Man. You know how there’s people worried that, if you get a game directly from the publisher, it might make it difficult for reviewers to honestly report they don’t like it? Try having a game honestly recommend to you by someone who liked it. How can a review accurately capture the sentiment of ‘I appreciate that you enjoyed this game and I’m grateful for the recommendation, but simultaneously, if I had this game on an actual physical disc, that disc would probably be lying in a bin somewhere by now’?

Ouch, my Hero points!

Appointment With FEAR stumbles on four interconnected point: its deterministic nature, its random-deterministic nature, its random nature, and its bullshit.

“…Jarenth, have you legitimately gone mad?” No, no, stay! I swear this makes sense to me. Here, let me try to explain what I mean.

Appointment With FEAR is, at its heart, a very deterministic game. Linear, almost. Every playthrough goes through many of the same motions. You start by overhearing the F.E.A.R. meeting. You get one clue from your Crimewatch. You go to work, at which point you get Decision Point A: Break up the fight, get the paper, follow the cars, or go to work. You do one of these things, and then the story continues. Decision Point B: tackle one of two crimes, picked out of the pile. On Day 2, if you missed work, you can go to Disneyland Wisneyland or you can go to the theater. You can go to the police station or you can go to your aunt. You can go to the president’s parade or you can go to the future exhibition. And so on, and so forth.

Appointment With FEAR is made up of a bunch of these connected decision points. And each point has associated with it a few events that can play out. Some seem random, but most are set: if you visit your aunt, you either get the Resurrection-fight in the graveyard, or the muggers outside. If you take the subway to work, you can stop a mugger, or you can take the Crimewatch alert. If you visit the police station, they’ll tell you about the mysterious dead guy. If you go to Wisneyland, every ride you can go on has a little check associated with it.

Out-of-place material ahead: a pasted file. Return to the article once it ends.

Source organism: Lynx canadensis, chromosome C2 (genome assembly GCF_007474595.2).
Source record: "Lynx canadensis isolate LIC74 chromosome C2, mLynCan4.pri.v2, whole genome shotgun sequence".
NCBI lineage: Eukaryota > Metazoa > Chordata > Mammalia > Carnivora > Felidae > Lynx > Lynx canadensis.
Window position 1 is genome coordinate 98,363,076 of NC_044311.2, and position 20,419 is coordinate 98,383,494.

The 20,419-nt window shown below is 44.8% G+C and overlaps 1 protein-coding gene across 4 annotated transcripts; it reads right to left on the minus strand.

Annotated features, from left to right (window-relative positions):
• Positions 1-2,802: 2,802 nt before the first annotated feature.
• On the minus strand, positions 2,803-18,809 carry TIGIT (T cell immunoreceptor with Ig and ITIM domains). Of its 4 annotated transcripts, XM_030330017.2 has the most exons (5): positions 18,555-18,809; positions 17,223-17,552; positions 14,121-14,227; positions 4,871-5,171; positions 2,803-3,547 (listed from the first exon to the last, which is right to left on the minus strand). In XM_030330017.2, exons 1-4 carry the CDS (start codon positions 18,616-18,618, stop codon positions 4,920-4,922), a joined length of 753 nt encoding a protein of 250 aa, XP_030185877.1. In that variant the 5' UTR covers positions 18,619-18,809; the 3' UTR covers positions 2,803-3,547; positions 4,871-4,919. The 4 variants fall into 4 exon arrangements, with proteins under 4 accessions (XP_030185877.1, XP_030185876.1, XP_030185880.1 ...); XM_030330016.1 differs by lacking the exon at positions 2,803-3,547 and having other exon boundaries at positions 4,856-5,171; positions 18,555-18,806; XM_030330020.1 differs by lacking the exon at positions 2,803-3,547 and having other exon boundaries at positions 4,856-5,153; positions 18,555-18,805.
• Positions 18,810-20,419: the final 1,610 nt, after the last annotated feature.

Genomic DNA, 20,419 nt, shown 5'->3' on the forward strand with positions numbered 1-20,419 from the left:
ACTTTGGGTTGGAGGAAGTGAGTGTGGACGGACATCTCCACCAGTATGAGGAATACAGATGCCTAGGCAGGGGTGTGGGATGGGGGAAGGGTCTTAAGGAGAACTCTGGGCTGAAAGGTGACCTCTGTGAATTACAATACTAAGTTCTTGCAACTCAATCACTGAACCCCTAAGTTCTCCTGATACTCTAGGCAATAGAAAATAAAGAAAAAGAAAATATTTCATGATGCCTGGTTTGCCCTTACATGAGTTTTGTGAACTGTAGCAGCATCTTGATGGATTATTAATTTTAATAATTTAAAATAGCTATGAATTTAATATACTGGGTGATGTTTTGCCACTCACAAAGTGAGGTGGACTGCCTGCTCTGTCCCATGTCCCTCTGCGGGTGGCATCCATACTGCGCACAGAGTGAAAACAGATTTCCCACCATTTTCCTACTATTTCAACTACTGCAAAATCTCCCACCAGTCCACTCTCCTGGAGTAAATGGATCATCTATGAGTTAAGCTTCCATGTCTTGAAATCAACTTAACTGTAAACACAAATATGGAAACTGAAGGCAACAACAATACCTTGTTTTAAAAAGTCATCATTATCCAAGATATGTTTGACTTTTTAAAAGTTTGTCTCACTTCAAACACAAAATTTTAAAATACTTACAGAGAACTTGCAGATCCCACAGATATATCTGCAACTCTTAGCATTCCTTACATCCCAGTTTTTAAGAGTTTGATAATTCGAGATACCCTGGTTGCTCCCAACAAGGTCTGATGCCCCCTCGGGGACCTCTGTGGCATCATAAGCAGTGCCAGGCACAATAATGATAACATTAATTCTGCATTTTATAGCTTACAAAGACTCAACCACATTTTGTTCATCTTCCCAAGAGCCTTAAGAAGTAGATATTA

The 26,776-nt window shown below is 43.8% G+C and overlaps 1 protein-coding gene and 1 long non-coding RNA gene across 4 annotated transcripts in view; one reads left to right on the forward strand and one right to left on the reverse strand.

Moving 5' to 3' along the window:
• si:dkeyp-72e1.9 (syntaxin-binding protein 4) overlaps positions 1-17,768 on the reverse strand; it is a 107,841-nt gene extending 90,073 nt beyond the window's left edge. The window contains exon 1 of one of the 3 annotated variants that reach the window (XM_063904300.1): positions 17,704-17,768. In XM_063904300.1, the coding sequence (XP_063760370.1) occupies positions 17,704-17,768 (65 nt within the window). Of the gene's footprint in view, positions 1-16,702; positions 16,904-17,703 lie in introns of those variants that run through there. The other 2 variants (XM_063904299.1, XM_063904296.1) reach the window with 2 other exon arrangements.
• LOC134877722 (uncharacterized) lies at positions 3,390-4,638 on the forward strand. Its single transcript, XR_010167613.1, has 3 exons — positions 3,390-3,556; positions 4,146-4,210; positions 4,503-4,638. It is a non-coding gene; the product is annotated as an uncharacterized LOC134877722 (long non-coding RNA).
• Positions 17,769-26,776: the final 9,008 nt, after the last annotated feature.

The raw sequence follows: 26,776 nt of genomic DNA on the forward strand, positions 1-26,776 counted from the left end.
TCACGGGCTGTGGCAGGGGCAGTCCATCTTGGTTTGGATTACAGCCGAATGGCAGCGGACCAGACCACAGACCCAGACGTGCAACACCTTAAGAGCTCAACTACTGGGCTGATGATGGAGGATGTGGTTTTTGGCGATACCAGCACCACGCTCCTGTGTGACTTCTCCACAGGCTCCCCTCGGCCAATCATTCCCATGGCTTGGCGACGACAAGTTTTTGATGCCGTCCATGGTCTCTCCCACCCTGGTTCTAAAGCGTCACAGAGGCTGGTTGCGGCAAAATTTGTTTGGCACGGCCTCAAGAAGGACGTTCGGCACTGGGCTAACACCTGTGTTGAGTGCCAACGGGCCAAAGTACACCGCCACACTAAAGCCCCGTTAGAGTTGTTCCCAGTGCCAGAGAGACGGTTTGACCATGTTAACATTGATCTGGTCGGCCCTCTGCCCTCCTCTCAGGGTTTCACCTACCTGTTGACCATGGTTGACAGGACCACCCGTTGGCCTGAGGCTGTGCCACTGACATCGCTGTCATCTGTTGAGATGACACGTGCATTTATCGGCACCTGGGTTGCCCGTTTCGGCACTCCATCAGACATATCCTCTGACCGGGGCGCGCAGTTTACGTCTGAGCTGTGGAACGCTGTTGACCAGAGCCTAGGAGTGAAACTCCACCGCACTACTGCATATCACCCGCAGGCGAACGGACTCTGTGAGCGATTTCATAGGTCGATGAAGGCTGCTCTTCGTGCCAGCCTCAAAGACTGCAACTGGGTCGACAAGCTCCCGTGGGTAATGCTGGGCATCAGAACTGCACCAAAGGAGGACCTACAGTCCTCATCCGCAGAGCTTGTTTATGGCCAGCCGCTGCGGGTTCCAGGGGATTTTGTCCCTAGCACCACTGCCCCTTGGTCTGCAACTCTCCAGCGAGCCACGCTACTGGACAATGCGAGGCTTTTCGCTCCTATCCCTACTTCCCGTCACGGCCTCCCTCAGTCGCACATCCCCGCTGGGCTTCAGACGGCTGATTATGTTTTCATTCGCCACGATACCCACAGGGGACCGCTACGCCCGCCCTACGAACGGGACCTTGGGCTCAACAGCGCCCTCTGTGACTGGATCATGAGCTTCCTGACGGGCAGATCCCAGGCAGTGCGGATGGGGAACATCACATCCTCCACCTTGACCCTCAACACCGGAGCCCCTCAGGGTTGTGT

Bumper carts are *dangerous*.

Every decision point has choices. Every choice has outcomes. Every outcome has consequences, ranging from very good (finding more anti-F.E.A.R clues) to plain good (Hero points and F.E.A.R. cards) to bad (loss of Hero points and wasted time) to death (which is to say, your death). This is what makes up Appointment With FEAR’s deterministic nature, and a large part of ‘being good’ at this game involves knowing which choices lead to which outcomes, remembering which variables influences which successes, and figuring out which path takes you to success.

Except it’s not as simple as rote memorization. Simply remembering everything works for some choices: the subway mugger always holds the Kareem clue, you can always get the best ending from the Snake by lying to him, don’t trade goddamn quips with a shark when it’s about to eat a kid, you get the idea. And certain choices actually interplay with your chosen powers in interesting ways: while most heroes can ‘talk down’ the Tormentor’s plane, for instance, the flying hero can take the fight to the skies — which actually nets you better rewards than doing it the alternative way.